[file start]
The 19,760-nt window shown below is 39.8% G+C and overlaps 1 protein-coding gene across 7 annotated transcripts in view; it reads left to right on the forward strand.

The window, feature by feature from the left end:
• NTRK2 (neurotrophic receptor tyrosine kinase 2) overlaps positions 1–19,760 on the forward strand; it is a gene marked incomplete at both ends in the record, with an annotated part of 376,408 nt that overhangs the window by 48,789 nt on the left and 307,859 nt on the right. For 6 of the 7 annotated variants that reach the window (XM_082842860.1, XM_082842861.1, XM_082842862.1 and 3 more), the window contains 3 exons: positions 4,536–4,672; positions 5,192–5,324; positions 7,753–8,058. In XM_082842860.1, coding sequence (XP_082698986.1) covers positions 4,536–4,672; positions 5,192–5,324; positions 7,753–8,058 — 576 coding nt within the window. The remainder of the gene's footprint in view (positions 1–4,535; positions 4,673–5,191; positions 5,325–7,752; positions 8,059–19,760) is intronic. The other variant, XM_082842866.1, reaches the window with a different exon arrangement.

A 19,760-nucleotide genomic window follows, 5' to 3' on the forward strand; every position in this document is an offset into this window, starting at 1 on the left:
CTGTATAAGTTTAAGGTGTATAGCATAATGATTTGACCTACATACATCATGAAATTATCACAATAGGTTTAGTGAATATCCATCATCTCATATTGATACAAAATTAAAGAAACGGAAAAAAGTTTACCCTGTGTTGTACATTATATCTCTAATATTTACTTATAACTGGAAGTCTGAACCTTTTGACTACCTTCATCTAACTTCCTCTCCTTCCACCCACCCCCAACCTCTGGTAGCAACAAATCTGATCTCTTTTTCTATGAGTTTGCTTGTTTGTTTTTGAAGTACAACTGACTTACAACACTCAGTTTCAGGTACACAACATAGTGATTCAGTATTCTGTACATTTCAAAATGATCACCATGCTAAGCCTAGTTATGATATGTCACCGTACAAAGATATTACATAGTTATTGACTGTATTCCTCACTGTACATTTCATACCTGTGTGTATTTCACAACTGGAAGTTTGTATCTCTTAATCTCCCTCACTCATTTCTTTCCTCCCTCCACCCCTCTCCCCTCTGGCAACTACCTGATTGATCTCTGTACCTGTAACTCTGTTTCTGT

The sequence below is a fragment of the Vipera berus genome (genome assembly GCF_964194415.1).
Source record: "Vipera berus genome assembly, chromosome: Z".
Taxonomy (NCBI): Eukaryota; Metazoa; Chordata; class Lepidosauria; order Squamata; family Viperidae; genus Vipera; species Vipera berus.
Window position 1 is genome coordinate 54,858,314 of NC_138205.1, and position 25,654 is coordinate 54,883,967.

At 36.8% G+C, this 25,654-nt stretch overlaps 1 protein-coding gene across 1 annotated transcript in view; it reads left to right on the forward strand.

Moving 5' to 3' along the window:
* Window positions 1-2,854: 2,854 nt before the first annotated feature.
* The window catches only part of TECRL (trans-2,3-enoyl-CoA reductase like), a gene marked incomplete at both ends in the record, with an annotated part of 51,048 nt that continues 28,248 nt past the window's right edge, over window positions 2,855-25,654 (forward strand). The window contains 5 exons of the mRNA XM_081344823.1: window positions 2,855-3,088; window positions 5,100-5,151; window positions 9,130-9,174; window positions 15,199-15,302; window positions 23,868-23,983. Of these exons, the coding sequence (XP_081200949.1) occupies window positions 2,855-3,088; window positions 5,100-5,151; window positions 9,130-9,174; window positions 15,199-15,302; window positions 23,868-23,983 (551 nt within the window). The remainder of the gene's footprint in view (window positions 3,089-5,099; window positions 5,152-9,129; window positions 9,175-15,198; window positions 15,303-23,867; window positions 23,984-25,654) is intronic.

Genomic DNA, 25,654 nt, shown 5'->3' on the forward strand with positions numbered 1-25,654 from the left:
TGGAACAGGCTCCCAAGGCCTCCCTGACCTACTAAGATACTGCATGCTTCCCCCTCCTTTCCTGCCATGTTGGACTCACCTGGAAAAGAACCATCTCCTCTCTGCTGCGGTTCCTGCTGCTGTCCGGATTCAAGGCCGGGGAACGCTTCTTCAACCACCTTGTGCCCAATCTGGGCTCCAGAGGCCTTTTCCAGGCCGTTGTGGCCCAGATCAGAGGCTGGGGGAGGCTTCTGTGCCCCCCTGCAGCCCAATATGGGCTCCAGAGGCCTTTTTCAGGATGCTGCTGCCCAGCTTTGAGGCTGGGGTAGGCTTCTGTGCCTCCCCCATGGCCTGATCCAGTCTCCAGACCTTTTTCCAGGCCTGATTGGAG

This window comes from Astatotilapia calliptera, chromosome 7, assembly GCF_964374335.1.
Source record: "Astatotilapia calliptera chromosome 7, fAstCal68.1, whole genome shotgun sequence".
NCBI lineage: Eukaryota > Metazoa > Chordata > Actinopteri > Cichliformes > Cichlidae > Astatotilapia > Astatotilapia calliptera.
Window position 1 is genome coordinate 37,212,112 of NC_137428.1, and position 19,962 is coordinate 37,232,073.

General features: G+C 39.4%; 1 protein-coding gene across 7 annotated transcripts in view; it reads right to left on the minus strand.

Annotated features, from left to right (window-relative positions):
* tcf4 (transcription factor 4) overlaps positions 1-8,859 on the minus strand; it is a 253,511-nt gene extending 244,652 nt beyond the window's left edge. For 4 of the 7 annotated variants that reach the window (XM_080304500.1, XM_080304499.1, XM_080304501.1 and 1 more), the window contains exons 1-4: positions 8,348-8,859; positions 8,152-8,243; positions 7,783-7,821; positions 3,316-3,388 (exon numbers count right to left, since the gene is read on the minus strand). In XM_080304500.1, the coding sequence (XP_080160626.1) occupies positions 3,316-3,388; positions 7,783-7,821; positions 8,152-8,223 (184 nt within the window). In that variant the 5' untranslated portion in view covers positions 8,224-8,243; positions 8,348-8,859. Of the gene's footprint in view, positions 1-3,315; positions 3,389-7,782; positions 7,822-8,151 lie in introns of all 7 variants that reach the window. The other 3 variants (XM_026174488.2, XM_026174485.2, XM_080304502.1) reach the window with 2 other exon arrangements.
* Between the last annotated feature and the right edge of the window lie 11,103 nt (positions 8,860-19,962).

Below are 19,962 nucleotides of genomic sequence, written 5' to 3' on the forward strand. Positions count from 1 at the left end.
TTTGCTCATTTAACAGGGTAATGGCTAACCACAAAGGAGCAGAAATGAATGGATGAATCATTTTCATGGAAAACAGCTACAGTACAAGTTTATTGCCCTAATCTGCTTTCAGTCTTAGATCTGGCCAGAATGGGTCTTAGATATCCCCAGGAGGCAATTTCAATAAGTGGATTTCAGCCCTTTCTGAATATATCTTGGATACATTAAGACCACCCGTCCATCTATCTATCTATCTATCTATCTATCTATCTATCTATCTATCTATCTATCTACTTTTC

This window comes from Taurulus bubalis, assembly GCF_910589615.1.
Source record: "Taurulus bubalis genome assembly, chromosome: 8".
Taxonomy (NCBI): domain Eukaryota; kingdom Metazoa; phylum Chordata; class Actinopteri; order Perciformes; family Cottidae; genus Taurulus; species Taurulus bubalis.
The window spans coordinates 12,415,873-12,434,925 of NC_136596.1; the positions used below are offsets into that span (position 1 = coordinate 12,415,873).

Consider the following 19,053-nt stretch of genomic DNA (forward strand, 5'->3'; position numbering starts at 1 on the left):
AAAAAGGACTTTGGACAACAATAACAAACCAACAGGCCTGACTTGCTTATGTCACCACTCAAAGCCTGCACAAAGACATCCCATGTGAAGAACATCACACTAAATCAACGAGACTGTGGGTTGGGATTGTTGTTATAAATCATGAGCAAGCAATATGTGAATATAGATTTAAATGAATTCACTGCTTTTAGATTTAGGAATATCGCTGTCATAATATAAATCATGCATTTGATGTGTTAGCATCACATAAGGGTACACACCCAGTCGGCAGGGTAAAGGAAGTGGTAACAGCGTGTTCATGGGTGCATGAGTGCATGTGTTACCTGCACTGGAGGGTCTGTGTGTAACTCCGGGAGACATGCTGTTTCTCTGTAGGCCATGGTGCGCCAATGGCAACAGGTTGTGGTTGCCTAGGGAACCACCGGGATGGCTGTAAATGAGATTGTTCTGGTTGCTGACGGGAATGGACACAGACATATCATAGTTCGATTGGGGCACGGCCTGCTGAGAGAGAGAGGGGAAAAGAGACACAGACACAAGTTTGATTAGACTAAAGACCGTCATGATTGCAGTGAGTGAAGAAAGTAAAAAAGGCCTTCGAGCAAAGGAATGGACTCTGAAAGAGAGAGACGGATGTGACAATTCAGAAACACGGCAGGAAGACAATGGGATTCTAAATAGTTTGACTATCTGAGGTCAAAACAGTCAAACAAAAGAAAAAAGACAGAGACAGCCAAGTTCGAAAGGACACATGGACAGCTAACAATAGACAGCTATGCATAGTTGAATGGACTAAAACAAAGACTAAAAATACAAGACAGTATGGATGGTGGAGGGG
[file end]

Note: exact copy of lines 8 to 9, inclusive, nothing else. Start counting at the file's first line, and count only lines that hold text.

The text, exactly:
Taxonomy (NCBI): Eukaryota; Metazoa; Chordata; class Lepidosauria; order Squamata; family Viperidae; genus Vipera; species Vipera berus.
Window position 1 is genome coordinate 54,858,314 of NC_138205.1, and position 25,654 is coordinate 54,883,967.